Thursday, March 23, 2017

US Petroleum Demand Highest For February Since 2008 -- API -- March 23, 2017

The article over at API has a gazillion data points in it and it's a bit confusing, mixing apples (petroleum deliveries) and oranges (gasoline deliveries) but it's a nice snapshot in time.

But think about this: petroleum demand in February was the highest for any February since 2008. If I recall correctly, President Bush II was still president in February, 2008. That means petroleum demand was lower for every February in President Obama's two-term tenure. I don't know if that means anything but it's an interesting data point. I guess.

Some other data points from the article:
  • US crude oil production broke the 9-million-bopd threshold for the first time since March 2016
  • February gasoline deliveries are still down year-over-year but were up month-over-month
  • total motor gasoline deliveries decreased almost 4%  from February to average 8.9 million bopd -- but that was still the second highest February demand in 9 years
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Cleaning Out My In Box

Hitch 22
A Memoir
Christopher Hitchens
c. 2010
DDS: 920.073 HIT

In the prologue Christopher Hitchens mentions that he was writing this book in 2008, knowing that he was soon to die.


In the very first chapter, Hitchens quotes Graham Greene: The Power and the Glory --
There is always a moment in childhood when the door opens and lets the future in ...
I vividly remember the day in my childhood when the door opened and I saw my future. I was in my eighth grade of school. I was a voracious reader at time. I had just told my dad that I wanted to be an archaeologist "when I grew up." It was his response to that comment that was "the door" that opened to my future.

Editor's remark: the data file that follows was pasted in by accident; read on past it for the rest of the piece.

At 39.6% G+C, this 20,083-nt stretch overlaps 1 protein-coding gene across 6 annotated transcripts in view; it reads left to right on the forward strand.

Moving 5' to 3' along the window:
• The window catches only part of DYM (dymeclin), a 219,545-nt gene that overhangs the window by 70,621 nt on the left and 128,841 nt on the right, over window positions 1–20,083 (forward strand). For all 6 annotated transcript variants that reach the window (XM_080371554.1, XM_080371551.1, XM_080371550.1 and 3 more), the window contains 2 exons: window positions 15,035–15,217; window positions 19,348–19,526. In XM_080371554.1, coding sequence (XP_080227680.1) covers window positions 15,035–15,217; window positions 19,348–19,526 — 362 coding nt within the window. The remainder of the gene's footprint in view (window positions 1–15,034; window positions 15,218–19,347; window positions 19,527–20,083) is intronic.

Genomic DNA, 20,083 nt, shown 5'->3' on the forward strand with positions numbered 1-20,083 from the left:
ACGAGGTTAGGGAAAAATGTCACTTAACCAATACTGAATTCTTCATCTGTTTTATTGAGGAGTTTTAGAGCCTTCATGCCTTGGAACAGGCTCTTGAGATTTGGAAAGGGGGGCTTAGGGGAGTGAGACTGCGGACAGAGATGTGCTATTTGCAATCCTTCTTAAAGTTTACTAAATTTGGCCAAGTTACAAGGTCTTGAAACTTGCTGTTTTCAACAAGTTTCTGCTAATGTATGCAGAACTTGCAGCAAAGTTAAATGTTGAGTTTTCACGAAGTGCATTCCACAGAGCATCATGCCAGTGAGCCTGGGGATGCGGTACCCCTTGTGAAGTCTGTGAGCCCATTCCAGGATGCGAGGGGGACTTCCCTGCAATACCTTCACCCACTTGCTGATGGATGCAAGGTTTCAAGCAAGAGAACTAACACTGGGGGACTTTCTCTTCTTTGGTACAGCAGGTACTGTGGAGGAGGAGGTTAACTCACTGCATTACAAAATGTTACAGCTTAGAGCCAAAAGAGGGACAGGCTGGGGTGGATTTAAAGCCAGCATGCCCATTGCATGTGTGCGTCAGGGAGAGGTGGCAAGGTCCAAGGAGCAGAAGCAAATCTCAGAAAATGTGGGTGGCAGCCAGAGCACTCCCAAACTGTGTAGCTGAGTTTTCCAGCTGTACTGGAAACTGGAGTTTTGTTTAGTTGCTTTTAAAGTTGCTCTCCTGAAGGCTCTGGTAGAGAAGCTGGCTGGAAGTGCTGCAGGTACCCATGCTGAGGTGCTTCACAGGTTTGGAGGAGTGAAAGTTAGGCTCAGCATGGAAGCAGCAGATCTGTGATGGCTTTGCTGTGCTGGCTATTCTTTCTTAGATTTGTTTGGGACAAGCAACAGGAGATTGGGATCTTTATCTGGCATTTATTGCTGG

Speaking of Graham Green,e I have read the 3-volume biography of Graham Greene and but have only read one or two of his books. I read him after reading Joseph Conrad early in 2004 or thereabouts.

Hitchens' memoir has eighteen chapters, or essays. Having read only a couple of them, this is a book that should be read over a period of time, reading only one essay at a time, and perhaps over a day or two. He packs a lot into on essay.

One "anecdote" in the book and then I will move on. The author was born in 1949; his dad was in the British Navy. At the age of three he was on Malta before his dad was re-assigned to Rosyth, Scotland. Of Malta, Hitchens writes:
A jewel set in the sea between Sicily and Libya, Malta has been for centuries a place of the two-edged sword between the Christian and Muslim worlds. Its population is so overwhelmingly Roman Catholic that there are, within the walled city, a great plethora of ornate churches, the cathedral being decorated by the murals of Caravaggio himself, that seductive votary of the higher wickedness.
The island withstood one of the longest Turkish sieges in the history of "Christendom." But the Maltese tongue is a dialect version of the Arabic spoken in the Maghreb and is the only Semitic language to be written in Latin script.